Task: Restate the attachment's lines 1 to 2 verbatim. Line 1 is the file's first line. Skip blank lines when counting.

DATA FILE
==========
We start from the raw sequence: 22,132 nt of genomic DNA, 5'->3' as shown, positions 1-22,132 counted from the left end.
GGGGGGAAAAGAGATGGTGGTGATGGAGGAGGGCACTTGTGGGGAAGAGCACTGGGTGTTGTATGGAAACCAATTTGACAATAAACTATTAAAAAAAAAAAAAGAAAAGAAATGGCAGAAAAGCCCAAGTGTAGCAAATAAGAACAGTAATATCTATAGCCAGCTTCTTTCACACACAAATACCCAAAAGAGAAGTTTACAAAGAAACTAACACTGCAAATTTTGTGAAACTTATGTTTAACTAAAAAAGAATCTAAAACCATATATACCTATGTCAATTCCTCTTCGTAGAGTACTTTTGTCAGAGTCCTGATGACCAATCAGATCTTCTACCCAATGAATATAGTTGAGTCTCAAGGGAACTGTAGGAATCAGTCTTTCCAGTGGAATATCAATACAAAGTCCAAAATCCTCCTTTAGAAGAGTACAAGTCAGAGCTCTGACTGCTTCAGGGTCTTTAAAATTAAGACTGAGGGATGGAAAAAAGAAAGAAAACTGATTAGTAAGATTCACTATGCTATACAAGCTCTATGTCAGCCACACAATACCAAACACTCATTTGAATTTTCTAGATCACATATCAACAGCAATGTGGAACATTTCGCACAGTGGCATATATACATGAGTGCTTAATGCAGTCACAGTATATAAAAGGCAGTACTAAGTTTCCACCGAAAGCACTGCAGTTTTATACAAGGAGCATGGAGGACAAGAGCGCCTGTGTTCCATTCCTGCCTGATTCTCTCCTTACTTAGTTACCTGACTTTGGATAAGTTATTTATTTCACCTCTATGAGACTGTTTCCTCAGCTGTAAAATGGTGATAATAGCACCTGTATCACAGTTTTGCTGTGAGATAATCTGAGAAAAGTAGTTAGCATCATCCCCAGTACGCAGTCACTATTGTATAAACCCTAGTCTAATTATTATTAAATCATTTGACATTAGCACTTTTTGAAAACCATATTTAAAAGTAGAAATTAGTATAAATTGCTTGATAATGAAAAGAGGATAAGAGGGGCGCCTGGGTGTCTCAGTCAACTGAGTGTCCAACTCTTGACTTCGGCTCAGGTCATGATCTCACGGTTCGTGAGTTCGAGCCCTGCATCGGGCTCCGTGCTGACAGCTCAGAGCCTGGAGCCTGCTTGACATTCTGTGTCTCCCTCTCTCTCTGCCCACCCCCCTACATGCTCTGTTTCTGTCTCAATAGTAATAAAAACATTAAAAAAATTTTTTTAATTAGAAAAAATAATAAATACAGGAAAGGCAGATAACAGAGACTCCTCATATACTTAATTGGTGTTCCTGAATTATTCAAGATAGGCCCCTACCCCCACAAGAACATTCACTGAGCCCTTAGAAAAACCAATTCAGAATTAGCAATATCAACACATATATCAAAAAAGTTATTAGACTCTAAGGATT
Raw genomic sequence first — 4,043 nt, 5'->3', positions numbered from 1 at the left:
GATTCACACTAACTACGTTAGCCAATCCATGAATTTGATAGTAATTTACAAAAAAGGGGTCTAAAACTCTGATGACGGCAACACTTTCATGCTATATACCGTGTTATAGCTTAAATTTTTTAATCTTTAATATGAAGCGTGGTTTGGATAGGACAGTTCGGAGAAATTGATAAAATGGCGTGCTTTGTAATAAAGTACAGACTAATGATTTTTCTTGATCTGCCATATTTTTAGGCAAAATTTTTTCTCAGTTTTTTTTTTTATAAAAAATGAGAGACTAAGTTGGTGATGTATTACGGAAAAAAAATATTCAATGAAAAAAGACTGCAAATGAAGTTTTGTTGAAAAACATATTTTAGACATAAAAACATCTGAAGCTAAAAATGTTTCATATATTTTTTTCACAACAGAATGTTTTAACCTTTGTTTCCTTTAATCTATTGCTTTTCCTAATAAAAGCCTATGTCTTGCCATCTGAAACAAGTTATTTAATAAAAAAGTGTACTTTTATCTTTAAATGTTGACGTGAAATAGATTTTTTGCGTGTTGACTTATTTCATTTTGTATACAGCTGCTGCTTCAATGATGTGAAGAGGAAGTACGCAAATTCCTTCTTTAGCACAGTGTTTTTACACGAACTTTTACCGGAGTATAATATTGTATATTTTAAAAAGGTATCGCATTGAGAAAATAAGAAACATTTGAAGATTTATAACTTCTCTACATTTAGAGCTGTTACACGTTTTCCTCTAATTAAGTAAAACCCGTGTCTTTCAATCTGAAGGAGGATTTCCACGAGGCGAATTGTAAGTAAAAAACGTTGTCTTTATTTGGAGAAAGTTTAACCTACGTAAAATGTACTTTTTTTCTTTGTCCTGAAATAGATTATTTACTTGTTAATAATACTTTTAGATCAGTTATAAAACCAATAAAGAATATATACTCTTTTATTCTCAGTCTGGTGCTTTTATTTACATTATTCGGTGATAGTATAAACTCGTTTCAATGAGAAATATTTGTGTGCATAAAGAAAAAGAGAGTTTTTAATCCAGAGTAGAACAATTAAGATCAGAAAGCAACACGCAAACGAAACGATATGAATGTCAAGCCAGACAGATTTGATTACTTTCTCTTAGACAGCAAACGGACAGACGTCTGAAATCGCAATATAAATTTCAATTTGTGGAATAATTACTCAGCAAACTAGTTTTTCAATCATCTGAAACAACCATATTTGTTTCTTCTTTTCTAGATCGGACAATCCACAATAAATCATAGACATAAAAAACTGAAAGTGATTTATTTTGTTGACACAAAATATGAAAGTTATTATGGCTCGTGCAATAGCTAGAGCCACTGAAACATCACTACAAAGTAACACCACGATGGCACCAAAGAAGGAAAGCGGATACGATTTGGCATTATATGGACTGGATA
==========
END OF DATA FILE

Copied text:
We start from the raw sequence: 22,132 nt of genomic DNA, 5'->3' as shown, positions 1-22,132 counted from the left end.
GGGGGGAAAAGAGATGGTGGTGATGGAGGAGGGCACTTGTGGGGAAGAGCACTGGGTGTTGTATGGAAACCAATTTGACAATAAACTATTAAAAAAAAAAAAAGAAAAGAAATGGCAGAAAAGCCCAAGTGTAGCAAATAAGAACAGTAATATCTATAGCCAGCTTCTTTCACACACAAATACCCAAAAGAGAAGTTTACAAAGAAACTAACACTGCAAATTTTGTGAAACTTATGTTTAACTAAAAAAGAATCTAAAACCATATATACCTATGTCAATTCCTCTTCGTAGAGTACTTTTGTCAGAGTCCTGATGACCAATCAGATCTTCTACCCAATGAATATAGTTGAGTCTCAAGGGAACTGTAGGAATCAGTCTTTCCAGTGGAATATCAATACAAAGTCCAAAATCCTCCTTTAGAAGAGTACAAGTCAGAGCTCTGACTGCTTCAGGGTCTTTAAAATTAAGACTGAGGGATGGAAAAAAGAAAGAAAACTGATTAGTAAGATTCACTATGCTATACAAGCTCTATGTCAGCCACACAATACCAAACACTCATTTGAATTTTCTAGATCACATATCAACAGCAATGTGGAACATTTCGCACAGTGGCATATATACATGAGTGCTTAATGCAGTCACAGTATATAAAAGGCAGTACTAAGTTTCCACCGAAAGCACTGCAGTTTTATACAAGGAGCATGGAGGACAAGAGCGCCTGTGTTCCATTCCTGCCTGATTCTCTCCTTACTTAGTTACCTGACTTTGGATAAGTTATTTATTTCACCTCTATGAGACTGTTTCCTCAGCTGTAAAATGGTGATAATAGCACCTGTATCACAGTTTTGCTGTGAGATAATCTGAGAAAAGTAGTTAGCATCATCCCCAGTACGCAGTCACTATTGTATAAACCCTAGTCTAATTATTATTAAATCATTTGACATTAGCACTTTTTGAAAACCATATTTAAAAGTAGAAATTAGTATAAATTGCTTGATAATGAAAAGAGGATAAGAGGGGCGCCTGGGTGTCTCAGTCAACTGAGTGTCCAACTCTTGACTTCGGCTCAGGTCATGATCTCACGGTTCGTGAGTTCGAGCCCTGCATCGGGCTCCGTGCTGACAGCTCAGAGCCTGGAGCCTGCTTGACATTCTGTGTCTCCCTCTCTCTCTGCCCACCCCCCTACATGCTCTGTTTCTGTCTCAATAGTAATAAAAACATTAAAAAAATTTTTTTAATTAGAAAAAATAATAAATACAGGAAAGGCAGATAACAGAGACTCCTCATATACTTAATTGGTGTTCCTGAATTATTCAAGATAGGCCCCTACCCCCACAAGAACATTCACTGAGCCCTTAGAAAAACCAATTCAGAATTAGCAATATCAACACATATATCAAAAAAGTTATTAGACTCTAAGGATT